- 24 December 2005
February 2011 saw the peak price of copper, since then it has had a steady fall with no break back up through the overhead trendline unlike gold, silver and oil. Just a steady downward trajectory.
There is a head and shoulders pattern forming on the monthly copper chart, which suggests copper might be headed down towards the support line in Ann's chart above.
Note that the left hand shoulder also forms part of the handle in the cup and handle formation that emerged in 2017 which suggested the move up.
OK, I'm not much of a student of charting so always good to have some feedback on my observations.G'day tinhat, mostly I don't see H+S resolving in a textbook manner unless they are right at the pinacle of a chart. However, in this case you may be right. I would like to see it fall and touch that rising support line. It would give me a lot of confidence it is on the way back up and I feel a touch and bounce would strengthen it for a good go at the overhead falling resistance line.
We now know a lot more about the actual quantities of copper used in all forms of electric vehicles. My original figures were very conservative for HEVs and as BEVs were not on the scene back then, we now have a new metric. HEVs will disappear and BEVs will become the new normal, consuming about 4 times the amount of copper as an ICE (internal combustion engine) alternative.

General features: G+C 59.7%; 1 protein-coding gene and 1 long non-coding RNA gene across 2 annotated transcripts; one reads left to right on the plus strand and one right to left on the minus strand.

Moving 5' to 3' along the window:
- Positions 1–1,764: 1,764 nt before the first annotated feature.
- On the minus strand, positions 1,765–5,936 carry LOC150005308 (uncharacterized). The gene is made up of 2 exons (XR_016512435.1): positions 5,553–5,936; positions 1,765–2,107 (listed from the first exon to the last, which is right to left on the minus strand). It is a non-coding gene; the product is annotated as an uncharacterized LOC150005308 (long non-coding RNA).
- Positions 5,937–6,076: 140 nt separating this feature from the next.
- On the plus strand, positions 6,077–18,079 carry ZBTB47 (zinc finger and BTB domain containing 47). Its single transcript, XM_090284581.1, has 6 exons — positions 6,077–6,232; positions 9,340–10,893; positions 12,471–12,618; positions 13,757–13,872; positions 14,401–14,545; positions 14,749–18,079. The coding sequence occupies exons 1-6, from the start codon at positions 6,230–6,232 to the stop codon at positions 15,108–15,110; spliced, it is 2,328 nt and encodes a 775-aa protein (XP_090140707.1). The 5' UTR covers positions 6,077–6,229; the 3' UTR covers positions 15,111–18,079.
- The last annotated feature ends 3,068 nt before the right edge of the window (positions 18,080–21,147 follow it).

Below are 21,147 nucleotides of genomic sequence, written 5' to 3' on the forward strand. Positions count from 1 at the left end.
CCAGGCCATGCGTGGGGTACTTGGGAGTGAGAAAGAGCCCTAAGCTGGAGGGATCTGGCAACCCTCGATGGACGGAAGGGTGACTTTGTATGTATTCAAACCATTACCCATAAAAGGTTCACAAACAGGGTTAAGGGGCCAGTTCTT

What I did do in my first post in 2007 was to look at at how much copper would be needed to convert the entire car fleet to EVs by 2027, just to show the massive volumes of copper involved. (There was no way that our manufacturing base could achieve that, even if every vehicle manufactured since 2007 was an EV.)
WRT to the ducati quote, I never assumed that after the subprime meltdown there would be an immediate shift to a bull market of any sort. Commodity bulls are very few and far between - just look at oil and gold as examples. However, as the BEV market accelerates, there is every chance that a number of metals essential to EVs will stretch the supply chain such that in a flat world economy there will be areas of significant outperformance.
Over the next few weeks I will look around to see if the major copper producers have any data or specific reports on what they regard as probable.
Add this to your reading list.Thanks Rob, that is very interesting. I have to confess I am a total Copper bull, so any info like that is delicious for my bias.
Darn the "this" is not linking Rob. I don't think they have HTML here.
Thanks Skate, but that didn't work for me either, I guess gremlins are at play here!Ann, the hyperlink..